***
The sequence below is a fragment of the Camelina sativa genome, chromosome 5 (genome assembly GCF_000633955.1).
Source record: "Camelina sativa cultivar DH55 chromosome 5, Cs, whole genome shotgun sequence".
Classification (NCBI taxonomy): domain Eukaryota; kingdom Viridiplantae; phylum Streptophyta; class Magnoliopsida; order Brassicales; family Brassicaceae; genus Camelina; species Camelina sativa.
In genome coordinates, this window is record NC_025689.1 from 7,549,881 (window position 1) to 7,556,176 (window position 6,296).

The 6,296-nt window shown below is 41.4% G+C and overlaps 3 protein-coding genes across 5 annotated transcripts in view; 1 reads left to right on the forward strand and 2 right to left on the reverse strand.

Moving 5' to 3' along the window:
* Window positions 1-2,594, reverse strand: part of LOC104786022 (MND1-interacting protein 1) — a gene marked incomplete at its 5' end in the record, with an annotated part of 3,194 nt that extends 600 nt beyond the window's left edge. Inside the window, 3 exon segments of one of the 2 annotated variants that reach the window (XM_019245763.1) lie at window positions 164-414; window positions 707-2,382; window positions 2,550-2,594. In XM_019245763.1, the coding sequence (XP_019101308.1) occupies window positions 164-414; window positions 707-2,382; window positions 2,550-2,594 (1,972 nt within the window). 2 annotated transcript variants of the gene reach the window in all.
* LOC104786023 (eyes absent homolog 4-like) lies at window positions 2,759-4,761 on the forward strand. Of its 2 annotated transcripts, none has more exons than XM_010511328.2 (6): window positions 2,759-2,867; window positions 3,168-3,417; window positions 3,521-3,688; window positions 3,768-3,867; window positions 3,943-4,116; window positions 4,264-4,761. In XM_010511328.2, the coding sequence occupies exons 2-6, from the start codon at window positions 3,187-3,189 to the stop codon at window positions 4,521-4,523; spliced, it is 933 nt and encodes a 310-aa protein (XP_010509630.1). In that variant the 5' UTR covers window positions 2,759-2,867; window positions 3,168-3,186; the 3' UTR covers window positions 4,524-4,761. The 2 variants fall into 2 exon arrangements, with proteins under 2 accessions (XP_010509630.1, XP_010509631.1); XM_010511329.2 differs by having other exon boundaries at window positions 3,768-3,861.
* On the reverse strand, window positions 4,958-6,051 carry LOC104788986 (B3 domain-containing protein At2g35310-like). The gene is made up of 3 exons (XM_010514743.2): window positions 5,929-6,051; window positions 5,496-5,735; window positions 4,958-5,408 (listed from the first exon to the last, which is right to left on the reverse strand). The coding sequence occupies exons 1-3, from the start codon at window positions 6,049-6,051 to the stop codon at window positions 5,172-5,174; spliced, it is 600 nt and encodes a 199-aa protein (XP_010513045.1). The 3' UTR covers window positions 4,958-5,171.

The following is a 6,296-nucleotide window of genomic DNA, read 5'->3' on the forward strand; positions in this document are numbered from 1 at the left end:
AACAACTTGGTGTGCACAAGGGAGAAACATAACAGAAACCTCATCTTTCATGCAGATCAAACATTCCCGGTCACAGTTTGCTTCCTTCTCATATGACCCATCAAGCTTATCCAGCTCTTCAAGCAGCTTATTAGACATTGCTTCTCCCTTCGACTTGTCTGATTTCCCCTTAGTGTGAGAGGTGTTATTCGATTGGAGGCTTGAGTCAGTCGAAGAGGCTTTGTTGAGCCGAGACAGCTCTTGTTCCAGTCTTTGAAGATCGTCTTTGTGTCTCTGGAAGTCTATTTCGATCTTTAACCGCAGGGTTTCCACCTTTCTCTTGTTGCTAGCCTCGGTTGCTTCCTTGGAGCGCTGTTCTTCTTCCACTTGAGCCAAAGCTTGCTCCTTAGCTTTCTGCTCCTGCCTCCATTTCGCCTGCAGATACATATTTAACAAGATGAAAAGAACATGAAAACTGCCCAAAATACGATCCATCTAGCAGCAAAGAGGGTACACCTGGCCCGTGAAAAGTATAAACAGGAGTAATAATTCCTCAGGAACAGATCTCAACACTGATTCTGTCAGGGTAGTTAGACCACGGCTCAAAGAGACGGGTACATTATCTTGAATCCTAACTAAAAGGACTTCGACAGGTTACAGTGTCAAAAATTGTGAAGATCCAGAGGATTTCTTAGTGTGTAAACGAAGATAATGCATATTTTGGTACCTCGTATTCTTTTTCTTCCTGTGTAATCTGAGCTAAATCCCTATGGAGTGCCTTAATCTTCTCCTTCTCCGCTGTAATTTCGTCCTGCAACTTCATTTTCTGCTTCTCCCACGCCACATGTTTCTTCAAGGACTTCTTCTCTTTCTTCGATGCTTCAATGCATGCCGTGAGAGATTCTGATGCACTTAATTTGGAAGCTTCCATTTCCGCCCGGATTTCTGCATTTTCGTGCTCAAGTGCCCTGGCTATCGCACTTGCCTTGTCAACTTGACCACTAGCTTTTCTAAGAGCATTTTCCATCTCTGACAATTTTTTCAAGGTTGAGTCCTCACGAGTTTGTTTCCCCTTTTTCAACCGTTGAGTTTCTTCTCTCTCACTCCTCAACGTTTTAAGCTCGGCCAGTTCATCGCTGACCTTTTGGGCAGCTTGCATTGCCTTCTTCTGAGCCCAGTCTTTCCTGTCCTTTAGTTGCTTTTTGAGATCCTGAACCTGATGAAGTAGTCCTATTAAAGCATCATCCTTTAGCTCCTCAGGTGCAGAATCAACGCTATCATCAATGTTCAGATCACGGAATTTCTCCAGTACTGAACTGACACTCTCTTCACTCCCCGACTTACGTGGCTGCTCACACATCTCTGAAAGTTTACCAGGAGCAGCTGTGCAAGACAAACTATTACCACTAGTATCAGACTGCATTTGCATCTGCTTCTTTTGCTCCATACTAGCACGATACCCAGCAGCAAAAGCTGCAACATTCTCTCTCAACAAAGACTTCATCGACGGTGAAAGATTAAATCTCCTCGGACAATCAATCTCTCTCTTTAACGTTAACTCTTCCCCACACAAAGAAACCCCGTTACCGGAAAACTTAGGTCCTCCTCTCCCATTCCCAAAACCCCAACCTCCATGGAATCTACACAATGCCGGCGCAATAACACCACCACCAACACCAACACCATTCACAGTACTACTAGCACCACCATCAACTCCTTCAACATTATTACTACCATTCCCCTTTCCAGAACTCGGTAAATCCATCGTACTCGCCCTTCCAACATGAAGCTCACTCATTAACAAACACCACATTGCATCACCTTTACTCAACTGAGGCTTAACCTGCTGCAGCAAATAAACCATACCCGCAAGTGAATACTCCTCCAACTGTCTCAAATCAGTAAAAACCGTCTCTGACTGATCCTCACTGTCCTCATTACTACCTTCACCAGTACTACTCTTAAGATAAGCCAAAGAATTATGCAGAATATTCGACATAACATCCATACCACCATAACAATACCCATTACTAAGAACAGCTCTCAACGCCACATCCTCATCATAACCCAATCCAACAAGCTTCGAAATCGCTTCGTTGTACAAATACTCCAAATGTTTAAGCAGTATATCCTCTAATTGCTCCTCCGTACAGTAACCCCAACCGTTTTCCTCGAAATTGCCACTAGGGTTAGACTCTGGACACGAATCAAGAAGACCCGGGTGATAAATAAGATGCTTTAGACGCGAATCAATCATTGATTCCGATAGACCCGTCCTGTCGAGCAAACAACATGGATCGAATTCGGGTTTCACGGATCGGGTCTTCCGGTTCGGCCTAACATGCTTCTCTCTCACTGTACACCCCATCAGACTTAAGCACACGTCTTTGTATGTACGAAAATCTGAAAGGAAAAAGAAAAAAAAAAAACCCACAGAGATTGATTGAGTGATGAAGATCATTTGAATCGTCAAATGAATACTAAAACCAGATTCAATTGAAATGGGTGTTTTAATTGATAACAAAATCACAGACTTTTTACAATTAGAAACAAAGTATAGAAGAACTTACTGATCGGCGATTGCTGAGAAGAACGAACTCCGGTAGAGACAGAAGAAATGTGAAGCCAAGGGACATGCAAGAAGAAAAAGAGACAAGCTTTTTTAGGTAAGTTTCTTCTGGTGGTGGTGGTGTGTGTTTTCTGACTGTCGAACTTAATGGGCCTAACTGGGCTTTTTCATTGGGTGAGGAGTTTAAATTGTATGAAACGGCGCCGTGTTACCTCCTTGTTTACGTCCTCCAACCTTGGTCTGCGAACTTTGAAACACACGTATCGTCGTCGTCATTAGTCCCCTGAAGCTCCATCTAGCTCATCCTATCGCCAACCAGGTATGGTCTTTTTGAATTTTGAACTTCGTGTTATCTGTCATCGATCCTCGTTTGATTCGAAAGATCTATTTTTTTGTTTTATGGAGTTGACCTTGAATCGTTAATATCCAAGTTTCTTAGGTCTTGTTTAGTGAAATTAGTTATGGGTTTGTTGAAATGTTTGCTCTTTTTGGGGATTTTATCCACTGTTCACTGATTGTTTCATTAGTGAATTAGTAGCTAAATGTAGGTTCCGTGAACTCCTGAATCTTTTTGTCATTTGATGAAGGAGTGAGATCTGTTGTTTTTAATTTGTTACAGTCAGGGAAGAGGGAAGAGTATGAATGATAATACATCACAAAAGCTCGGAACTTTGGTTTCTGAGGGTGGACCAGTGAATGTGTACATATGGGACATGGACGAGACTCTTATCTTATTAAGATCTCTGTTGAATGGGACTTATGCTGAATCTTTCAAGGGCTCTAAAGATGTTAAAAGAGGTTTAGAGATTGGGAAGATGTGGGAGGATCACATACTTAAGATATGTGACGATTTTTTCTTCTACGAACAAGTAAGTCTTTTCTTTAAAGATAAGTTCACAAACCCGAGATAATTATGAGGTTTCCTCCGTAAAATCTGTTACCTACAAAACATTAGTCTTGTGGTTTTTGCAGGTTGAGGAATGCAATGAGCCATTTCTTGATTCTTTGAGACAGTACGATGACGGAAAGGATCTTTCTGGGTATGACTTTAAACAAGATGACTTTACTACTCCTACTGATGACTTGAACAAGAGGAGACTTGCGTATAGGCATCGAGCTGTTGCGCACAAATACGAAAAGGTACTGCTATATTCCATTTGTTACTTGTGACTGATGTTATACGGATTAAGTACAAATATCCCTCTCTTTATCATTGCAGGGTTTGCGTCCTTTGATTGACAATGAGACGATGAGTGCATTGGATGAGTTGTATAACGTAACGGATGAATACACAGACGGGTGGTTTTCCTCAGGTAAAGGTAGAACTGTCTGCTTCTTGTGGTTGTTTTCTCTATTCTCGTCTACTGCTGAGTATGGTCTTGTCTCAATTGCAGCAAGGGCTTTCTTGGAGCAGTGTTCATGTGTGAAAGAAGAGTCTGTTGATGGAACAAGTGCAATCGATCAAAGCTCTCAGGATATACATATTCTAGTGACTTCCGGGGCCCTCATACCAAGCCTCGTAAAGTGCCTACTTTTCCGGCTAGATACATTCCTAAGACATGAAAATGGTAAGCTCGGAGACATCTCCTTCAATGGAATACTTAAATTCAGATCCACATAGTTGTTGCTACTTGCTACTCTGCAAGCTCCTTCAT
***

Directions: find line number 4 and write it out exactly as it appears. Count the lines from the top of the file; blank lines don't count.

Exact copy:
In genome coordinates, this window is record NC_025689.1 from 7,549,881 (window position 1) to 7,556,176 (window position 6,296).